You will have heard the phrase ‘You can’t be what you can’t see‘. Those of us who are from any of the protected characteristic groups and those from socio-economically disadvantaged backgrounds, will be particularly familiar with it. Quite simply, it means that it’s difficult to aspire to something, for which you have little or no example of.
As a man of colour who is a father and an education professional, it is particularly important to me, not just to seek out representation but to be it. I create opportunities, build networks and operate outside of my comfort zone so that I can be what the younger me couldn’t see.
This has been particularly true of the past year – it’s been wild! I’ve been invited to attend academic events, sat on Trust Boards and national steering groups, governing bodies and judging panels and met with influential people within the teaching profession. I even went to Oriel College. I’ve had to pinch myself and ask ‘Ah you dat?‘ (You have to say it with a Jamaican accent!)
Exposure to different people, experiences and customs is important to the building of our character. When we’re exposed to different experiences, this crazy thing happens in our brain… it changes our thought patterns.
Just take Strictly Come Dancing. Last Sunday I beamed when the series finalists were announced. AJ, John and Rose all represent truly diverse characteristics (as did others on the show). It’s been a huge talking point and through these conversations barriers are being broken down, perceptions are being challenged and most importantly, the presence of such groups has been usualised.
I was proud to be able to give my eldest daughter exposure to something new recently. She accompanied me to my graduation at the University of Birmingham. I have a beautiful picture of us together (which is rare as she prefers selfies with daft filters) but as I don’t share her image online, you’ll have to put up with a picture of just me instead!
My graduation was a big deal for me and I wanted my teenage daughter to experience what it was like. Walking across campus, seeing the different caps and gowns and chatting with the University Director of Education and a Professor were all part of the fun. At the ceremony she saw Masters of Science, Education, Arts and those being awarded PHDs in the Great Hall. The majority of the class of graduates were women and a number of them were women of colour. These were great examples for her.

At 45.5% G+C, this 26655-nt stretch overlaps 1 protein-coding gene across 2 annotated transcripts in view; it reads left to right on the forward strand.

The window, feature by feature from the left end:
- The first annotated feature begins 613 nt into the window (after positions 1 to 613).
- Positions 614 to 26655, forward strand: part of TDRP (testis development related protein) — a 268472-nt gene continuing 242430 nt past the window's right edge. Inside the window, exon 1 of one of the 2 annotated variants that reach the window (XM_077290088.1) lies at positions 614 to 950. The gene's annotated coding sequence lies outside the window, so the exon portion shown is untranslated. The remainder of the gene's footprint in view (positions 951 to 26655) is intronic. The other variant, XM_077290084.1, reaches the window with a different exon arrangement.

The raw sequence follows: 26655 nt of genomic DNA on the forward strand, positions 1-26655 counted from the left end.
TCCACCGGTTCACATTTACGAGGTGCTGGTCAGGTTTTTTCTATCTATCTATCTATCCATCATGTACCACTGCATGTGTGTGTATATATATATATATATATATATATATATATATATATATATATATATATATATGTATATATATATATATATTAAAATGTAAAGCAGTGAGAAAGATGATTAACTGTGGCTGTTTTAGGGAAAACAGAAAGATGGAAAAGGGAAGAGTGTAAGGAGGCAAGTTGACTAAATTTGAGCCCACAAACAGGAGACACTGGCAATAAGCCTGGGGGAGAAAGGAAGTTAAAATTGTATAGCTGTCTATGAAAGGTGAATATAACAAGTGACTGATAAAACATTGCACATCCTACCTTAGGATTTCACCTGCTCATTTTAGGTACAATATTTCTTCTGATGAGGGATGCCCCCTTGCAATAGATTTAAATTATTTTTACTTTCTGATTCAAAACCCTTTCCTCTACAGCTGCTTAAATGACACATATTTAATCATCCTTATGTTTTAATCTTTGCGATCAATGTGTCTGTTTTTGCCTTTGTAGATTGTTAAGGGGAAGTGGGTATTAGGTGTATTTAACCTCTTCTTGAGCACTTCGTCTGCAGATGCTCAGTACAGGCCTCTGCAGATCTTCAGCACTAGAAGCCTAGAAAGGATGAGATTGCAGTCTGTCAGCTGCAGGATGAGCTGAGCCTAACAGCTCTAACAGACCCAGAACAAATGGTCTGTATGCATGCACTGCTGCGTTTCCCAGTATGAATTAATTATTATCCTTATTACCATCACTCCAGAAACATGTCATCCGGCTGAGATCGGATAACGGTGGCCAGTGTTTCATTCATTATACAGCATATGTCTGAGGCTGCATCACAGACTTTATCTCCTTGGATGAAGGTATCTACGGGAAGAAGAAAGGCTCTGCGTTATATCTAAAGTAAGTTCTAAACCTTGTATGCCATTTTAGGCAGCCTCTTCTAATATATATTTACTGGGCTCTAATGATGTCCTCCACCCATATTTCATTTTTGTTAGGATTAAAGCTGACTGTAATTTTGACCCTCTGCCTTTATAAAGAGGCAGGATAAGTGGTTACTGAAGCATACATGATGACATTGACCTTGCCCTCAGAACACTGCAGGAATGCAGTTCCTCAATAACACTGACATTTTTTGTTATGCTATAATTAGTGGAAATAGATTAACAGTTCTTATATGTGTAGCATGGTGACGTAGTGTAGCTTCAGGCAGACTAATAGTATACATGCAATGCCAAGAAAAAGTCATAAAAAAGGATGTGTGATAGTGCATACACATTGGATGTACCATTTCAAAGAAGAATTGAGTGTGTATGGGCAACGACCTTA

My wife and younger children were watching online due to illness but I did share the day with my parents. They were somewhat out of their comfort zone and I think they still have disbelief at some of the stuff I’m involved with these days. I am the first in my family to walk this path.
My studies are over for now, but my wife is currently working towards her own MA after recently publishing her first book. Studying and reading are standard in our family home. This is all our children have ever seen. So, if they can be what they see, our ambition for them is to enjoy and thrive in learning.
In her TED talk Luvvie Ajayi Jones said ‘Be the first domino. Fall first so that the others are forced to fall.‘ That is my aim. To go first, open doors and hold them open for people who look like me. This purpose drives me in my work.
My elders used to say to me ‘show me who you hang around with, I will show you your future.’ So, I ask you to consider, who and what are you exposed to? Is this aligned to what you want from your future? I urge you to be that first domino.
Let me know our thoughts here.